The Oxford Companion to the Supreme Court of the United Statesby Kermit L. Hall
In Democracy in America, De Tocqueville observed that there is hardly a political question in the United States which does not sooner or later turn into a judicial one. Two hundred years of American history have certainly born out the truth of this remark. Whether a controversy is political, economic, or social, whether it focuses on child labor, slavery, prayer in
In Democracy in America, De Tocqueville observed that there is hardly a political question in the United States which does not sooner or later turn into a judicial one. Two hundred years of American history have certainly born out the truth of this remark. Whether a controversy is political, economic, or social, whether it focuses on child labor, slavery, prayer in public schools, war powers, busing, abortion, business monopolies, or capital punishment, eventually the battle is taken to court. And the ultimate venue for these vital struggles is the Supreme Court. Indeed, the Supreme Court is a prism through which the entire life of our nation is magnified and illuminated, and through which we have defined ourselves as a people.
Now, in The Oxford Companion to the Supreme Court of the United States, readers have a rich source of information about one of the central institutions of American life. Everything one would want to know about the Supreme Court is here, in more than a thousand alphabetically arranged entries. There are biographies of every justice who ever sat on the Supreme Court (with pictures of each) as well as entries on rejected nominees and prominent judges (such as Learned Hand), on presidents who had an important impact onor conflict withthe Court (including Thomas Jefferson, Abraham Lincoln, and Franklin Delano Roosevelt), and on other influential figures (from Alexander Hamilton to Cass Gilbert, the architect of the Supreme Court Building). More than four hundred entries examine every major case that the court has decided, from Marbury v. Madison (which established the Court's power to declare federal laws unconstitutional) and Scott v. Sandford (the Dred Scott Case) to Brown v. Board of Education and Roe v. Wade. In addition, there are extended essays on the major issues that have confronted the Court (from slavery to national security, capital punishment to religion, from affirmative action to the Vietnam War), entries on judicial matters and legal terms (ranging from judicial review and separation of powers to amicus brief and habeas corpus), articles on all Amendments to the Constitution, and an extensive, four-part history of the Court. And as in all Oxford Companions, the contributors combine scholarship with engaging insight, giving us a sense of the personality and the inner workings of the Court. They examine everything from the wanderings of the Supreme Court (the first session was held on the second floor of the Royal Exchange Building in New York City, and the Court at times has met in a Congressional committee room, a tavern, a rented house, and finally, in 1935, its own building), to the Jackson-Black Feud and the clouded resignation of Abe Fortas, to the Supreme Court's press room and the paintings and sculptures adorning the Supreme Court building.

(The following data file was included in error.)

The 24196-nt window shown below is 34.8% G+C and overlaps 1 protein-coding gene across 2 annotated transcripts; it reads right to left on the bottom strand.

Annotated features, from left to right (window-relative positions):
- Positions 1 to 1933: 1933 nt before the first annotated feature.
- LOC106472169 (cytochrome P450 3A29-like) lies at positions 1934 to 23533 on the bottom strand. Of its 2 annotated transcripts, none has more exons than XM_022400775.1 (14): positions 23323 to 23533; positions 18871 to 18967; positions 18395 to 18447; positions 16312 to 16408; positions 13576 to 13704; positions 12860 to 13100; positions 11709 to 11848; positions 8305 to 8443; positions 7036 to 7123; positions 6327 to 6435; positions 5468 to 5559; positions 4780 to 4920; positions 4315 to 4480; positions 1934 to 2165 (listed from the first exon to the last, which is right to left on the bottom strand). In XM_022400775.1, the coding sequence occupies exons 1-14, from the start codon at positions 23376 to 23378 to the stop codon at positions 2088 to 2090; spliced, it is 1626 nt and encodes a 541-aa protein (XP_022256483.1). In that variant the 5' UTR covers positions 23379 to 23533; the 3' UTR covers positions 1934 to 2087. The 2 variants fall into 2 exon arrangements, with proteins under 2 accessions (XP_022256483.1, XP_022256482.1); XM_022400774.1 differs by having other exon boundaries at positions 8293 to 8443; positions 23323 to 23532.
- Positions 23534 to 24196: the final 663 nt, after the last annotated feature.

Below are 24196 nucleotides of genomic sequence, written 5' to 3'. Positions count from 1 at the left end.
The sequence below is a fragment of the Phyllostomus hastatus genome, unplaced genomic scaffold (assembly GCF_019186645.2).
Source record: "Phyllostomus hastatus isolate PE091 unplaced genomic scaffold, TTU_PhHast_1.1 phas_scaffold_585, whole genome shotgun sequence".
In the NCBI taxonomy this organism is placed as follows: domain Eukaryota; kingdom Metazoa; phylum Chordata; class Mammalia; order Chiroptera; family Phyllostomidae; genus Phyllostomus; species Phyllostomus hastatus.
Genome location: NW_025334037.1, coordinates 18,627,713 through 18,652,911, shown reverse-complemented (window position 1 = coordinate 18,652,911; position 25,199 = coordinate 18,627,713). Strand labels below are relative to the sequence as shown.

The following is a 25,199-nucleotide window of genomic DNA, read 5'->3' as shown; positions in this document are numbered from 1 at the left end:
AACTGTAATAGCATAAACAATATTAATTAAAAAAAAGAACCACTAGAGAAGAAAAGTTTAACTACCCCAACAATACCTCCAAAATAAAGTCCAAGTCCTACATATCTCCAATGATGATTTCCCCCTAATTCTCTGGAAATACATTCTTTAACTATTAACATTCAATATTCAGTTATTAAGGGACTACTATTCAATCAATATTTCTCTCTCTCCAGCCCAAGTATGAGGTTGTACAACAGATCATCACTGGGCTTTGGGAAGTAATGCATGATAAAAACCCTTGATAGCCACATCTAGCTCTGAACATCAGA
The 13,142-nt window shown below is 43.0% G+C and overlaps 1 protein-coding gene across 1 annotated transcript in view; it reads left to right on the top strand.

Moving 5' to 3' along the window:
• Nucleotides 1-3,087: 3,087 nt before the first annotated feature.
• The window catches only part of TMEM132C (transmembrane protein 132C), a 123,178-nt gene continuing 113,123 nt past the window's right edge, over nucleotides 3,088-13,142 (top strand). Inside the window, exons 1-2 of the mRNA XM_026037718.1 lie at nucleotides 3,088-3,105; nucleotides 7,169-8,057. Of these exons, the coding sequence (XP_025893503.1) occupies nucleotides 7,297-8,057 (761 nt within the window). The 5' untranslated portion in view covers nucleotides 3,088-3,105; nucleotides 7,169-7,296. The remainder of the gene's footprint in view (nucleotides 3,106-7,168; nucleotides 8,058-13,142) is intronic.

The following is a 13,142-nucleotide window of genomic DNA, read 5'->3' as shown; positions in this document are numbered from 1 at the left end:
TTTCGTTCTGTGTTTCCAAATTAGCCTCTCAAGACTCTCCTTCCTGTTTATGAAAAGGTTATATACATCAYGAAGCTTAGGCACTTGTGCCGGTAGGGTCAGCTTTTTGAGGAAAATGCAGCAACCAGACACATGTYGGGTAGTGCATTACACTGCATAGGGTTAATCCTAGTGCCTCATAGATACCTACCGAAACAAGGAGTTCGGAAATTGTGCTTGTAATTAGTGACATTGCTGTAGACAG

The decisions of the Supreme Court have touchedand will continue to influenceevery corner of American society. A comprehensive, authoritative guide to the Supreme Court, this volume is an essential reference source for everyone interested in the workings of this vital institution and in the multitude of issues it has confronted over the course of its history.
- Oxford University Press, USA
- Publication date:
- Edition description:
- Older Edition
- Product dimensions:
- 9.50(w) x 6.88(h) x 2.38(d)
Meet the Author
About the Editors:
Kermit L. Hall (Editor in Chief) is Dean of the College of Humanities at Ohio State University. Editors are James W. Ely, Jr., Professor of Law and History at Vanderbilt University; Joel B. Grossman, Professor of Political Science and Law at the University of Wisconsin, Madison; and William M. Wiecek, Chester Adgate Congdon Professor of Public Law and Legislation and Professor of History at Syracuse University.
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_The Oxford Companion to the Supreme Court of the United States_ ranks among the top five reference works I have perused. Actually, I read this one all the way through, from A to Z. It is the ultimate one-volume guide to American jurisprudence. There are multi-paragraph summaries of just about every High Court case of lasting significance, excellent and detailed biographies and photographs/illustrations of all the Justices through Clarence Thomas, detailed explanations of all the legal, political and historical principles and terms needed to understand the Court and its workings, and, as an added bonus, excellent biographies of figures (such as Judge Learned Hand and defeated nominees such as Haynsworth and Bork) who never served on the Court but had an influence on it in one way or another. In short, this is the only book on the Supreme Court that a layman should ever need. I can't recommend it enough - it should be the home of every educated person with an interest in the law.